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UCLA's Jonsson Comprehensive Cancer Center

Melanoma

In patients with small tumors that have not spread, intraocular melanoma can be cured and vision can usually be saved. Certain factors affect the chance of recovery and treatment options. The prognosis depends on the following:

  • Patient's age and general health
  • Type of melanoma cells (how they look under a microscope)
  • Size of the tumor
  • Which part of the eye the tumor is in (the iris, ciliary body, or choroid)
  • Whether the tumor has spread within the eye or to other places in the body
  • Whether the tumor has recurred after treatment.

Different types of treatments are available for patients with intraocular melanoma. Some treatments are standard, and some are being tested in clinical trials. There are five types of standard treatments in use, described as follows.

Surgery

Surgery is the most common treatment for intraocular melanoma. The following types of surgery may be used:

  • Local Tumor Resection: Surgery to remove the tumor and a small amount of healthy tissue around it.
  • Enucleation: Surgery to remove the eye and part of the optic nerve. This is done if the tumor is large and vision cannot be saved. The patient may be fitted for an artificial eye after enucleation.
  • Exenteration: Surgery to remove the eye and eyelid, and muscles, nerves, and fat in the eye socket. The patient may be fitted for an artificial eye or facial prosthesis after exenteration.

Watchful Waiting

Watchful waiting is closely monitoring a patient’s condition without giving any treatment until symptoms appear or change. A series of pictures is taken over time to keep track of changes in the size of the tumor and how fast it is growing.

Radiation Therapy

Radiation therapy is a cancer treatment that uses high-energy x-rays or other types of radiation to kill cancer cells or keep them from growing. There are two types of radiation therapy:

  • External radiation therapy uses a machine outside the body to send radiation toward the cancer
  • Internal radiation therapy uses a radioactive substance sealed in needles, seeds, wires, or catheters that are placed directly into or near the cancer

The way the radiation therapy is given depends on the type and stage of the cancer being treated.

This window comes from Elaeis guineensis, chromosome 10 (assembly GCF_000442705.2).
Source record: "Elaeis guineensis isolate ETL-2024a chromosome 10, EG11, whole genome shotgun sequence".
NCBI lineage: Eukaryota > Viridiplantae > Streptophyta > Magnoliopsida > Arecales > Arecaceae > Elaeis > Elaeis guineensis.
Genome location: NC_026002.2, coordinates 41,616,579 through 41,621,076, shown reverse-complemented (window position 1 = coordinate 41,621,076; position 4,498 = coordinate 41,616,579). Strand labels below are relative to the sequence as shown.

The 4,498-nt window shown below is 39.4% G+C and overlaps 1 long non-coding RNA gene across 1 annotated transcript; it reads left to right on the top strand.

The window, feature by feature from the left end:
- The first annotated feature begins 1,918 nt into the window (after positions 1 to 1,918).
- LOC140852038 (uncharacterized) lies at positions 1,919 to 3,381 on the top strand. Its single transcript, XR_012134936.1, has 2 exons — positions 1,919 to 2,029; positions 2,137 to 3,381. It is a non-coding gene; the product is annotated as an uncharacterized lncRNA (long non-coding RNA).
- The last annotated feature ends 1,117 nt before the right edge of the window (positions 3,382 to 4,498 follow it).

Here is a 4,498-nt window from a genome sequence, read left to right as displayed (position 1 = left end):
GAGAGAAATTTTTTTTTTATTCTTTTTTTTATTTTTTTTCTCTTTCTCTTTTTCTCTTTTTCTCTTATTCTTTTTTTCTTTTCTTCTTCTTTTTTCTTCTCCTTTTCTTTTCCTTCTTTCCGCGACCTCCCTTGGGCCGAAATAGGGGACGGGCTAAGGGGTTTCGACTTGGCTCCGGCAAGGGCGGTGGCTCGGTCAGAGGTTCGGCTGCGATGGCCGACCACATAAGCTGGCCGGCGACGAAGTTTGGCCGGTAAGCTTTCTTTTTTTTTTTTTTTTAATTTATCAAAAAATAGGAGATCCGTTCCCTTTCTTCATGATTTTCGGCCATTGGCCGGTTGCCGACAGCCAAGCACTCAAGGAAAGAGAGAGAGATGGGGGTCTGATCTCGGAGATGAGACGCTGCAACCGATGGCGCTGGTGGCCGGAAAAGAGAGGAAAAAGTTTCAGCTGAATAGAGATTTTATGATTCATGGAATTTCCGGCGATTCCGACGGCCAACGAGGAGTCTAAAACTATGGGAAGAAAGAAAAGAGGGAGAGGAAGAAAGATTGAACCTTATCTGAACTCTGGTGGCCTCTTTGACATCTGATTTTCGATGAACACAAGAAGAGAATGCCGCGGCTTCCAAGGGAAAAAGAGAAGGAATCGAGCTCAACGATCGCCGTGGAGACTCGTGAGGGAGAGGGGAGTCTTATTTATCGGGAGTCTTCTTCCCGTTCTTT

Photocoagulation

Photocoagulation is a procedure that uses laser light to destroy blood vessels that supply nutrients to the tumor, causing the tumor cells to die. Photocoagulation may be used to treat small tumors. This is also called light coagulation.

Thermotherapy

Thermotherapy is the use of heat to destroy cancer cells. Thermotherapy may be given using:

  • A laser beam aimed through the dilated pupil or onto the outside of the eyeball
  • Ultrasound
  • Microwaves
  • Infrared radiation (light that cannot be seen but can be felt as heat) 

Restinoblastoma

Retinoblastoma may occur at any age, but usually occurs in children younger than 5 years of age. The tumor may be in one eye or in both eyes; retinoblastoma rarely spreads from the eye to nearby tissue or other parts of the body. Retinoblastoma is usually found in only one eye and can usually be cured.

The chance of recovery (prognosis) and treatment options depend on the following:

  • The stage of the cancer
  • How likely it is that vision can be saved in one or both eyes
  • The size and number of tumors
  • Whether the patient has glaucoma
  • Whether trilateral retinoblastoma occurs

Intraocular Retinoblastoma

If the cancer is in one eye and the tumor is large, treatment is usually enucleation. Chemotherapy may be given to shrink the tumor before surgery. If the cancer is in one eye and it is expected that vision can be saved, treatment may include the following:

  • Radiation therapy
  • Photocoagulation
  • Cryotherapy
  • Thermotherapy
  • Chemotherapy (chemoreduction)
  • A clinical trial of chemotherapy using more than one anticancer drug

If the cancer is in both eyes, treatment may include the following:

  • Enucleation of the eye with the most cancer, and radiation therapy to the other eye
  • Radiation therapy to both eyes or chemotherapy (chemoreduction) followed by local treatment. This may be done if there is a chance to save vision in both eyes.
  • Radiation therapy to both eyes followed by chemotherapy.
  • Surgery only, when vision cannot be saved.
  • A clinical trial, including new combinations of chemotherapy and other treatments, gene therapy, ophthalmic arterial infusion therapy, or high-dose chemotherapy with stem cell transplant

Extraocular Retinoblastoma

There is no standard treatment for extraocular retinoblastoma. Radiation therapy and chemotherapy have been used. If treatment is enucleation, chemotherapy to shrink the tumor may be given before surgery. Treatment may be a clinical trial of high-dose chemotherapy with stem cell transplant.

Recurrent Retinoblastoma

If the cancer is small and in the eye only, treatment is usually local therapy (enucleation, radiation therapy, cryotherapy, photocoagulation, or thermotherapy).

If the cancer comes back outside of the eye, treatment will depend on many things and may be within a clinical trial.

Last updated: 5/19/2010 3:51:14 PM